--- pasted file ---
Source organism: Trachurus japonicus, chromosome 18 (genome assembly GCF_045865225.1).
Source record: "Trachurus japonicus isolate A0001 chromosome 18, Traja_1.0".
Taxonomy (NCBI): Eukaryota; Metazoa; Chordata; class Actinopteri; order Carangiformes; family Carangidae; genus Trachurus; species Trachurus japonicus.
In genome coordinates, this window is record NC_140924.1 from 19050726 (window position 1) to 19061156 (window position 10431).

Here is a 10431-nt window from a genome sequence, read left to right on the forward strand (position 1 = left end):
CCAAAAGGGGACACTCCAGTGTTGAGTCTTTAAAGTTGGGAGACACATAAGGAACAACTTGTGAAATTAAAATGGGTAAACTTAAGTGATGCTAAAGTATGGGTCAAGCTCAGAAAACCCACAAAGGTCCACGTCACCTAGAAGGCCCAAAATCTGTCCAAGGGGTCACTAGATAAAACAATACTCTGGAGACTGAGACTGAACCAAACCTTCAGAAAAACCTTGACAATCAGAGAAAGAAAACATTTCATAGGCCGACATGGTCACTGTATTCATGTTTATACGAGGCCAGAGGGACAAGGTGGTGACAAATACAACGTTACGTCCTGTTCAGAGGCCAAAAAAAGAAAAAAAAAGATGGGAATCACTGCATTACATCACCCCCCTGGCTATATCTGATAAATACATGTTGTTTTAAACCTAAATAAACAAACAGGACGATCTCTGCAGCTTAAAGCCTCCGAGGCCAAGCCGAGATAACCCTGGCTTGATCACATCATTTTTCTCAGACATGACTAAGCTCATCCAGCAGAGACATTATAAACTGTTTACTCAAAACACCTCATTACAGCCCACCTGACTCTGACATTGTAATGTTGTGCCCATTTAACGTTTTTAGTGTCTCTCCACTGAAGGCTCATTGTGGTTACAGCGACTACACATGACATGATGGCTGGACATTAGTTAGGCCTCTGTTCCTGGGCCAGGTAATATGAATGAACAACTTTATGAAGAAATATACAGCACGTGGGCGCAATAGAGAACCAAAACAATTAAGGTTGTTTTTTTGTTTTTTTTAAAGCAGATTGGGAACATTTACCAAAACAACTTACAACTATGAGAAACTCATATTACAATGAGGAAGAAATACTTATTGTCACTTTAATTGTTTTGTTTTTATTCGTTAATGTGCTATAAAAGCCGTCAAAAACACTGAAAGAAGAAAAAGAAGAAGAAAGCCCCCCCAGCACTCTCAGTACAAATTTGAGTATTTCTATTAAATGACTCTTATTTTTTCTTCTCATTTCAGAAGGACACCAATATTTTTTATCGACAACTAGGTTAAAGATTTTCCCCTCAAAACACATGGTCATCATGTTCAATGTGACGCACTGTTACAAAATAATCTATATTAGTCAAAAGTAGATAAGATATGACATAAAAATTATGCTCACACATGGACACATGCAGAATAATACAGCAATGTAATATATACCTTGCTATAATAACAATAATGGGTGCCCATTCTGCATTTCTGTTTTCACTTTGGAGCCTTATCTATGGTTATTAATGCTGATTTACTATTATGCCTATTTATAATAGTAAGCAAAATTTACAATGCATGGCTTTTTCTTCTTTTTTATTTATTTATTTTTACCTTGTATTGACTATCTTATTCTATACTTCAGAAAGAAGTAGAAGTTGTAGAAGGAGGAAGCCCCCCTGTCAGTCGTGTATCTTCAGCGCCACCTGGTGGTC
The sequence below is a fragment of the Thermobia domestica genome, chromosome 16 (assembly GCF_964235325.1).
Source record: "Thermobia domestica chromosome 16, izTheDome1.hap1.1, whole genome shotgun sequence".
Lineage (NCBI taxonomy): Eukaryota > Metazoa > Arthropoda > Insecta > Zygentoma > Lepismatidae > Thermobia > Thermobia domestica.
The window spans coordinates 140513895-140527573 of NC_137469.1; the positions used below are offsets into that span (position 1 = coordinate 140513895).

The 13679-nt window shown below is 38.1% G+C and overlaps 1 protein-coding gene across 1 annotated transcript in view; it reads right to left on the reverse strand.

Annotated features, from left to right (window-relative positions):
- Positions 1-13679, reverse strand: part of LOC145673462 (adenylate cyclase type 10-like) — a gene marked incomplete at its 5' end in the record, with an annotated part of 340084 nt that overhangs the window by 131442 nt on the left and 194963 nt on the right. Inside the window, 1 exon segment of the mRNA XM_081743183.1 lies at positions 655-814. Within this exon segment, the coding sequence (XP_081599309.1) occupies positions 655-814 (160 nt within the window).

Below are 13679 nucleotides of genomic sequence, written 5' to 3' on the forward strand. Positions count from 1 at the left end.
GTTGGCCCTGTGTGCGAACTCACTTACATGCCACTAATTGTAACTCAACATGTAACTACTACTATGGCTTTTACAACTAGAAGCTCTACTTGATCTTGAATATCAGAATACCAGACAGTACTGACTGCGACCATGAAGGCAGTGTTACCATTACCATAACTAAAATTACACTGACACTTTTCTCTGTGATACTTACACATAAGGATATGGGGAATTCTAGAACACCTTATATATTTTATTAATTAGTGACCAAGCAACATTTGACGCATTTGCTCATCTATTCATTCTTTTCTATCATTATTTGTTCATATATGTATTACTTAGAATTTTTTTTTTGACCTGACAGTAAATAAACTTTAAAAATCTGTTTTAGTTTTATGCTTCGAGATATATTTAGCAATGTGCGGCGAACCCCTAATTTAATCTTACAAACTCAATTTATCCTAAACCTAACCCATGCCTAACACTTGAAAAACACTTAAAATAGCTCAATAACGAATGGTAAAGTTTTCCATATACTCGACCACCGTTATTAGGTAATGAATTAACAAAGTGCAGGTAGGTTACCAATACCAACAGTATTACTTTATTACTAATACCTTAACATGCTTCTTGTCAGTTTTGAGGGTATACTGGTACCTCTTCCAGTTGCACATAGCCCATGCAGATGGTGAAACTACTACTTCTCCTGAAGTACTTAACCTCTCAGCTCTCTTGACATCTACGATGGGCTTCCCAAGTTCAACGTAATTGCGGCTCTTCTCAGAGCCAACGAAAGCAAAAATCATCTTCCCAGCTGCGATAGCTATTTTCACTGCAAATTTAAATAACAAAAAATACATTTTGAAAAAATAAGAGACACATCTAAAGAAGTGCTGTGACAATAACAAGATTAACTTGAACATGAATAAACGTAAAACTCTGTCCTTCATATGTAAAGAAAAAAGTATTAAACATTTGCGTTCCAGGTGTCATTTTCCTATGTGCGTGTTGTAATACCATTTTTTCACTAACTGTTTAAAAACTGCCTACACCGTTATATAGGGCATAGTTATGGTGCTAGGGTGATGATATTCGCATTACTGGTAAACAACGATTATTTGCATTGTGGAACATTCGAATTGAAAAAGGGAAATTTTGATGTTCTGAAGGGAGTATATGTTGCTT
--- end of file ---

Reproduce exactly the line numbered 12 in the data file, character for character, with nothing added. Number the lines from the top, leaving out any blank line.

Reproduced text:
Annotated features, from left to right (window-relative positions):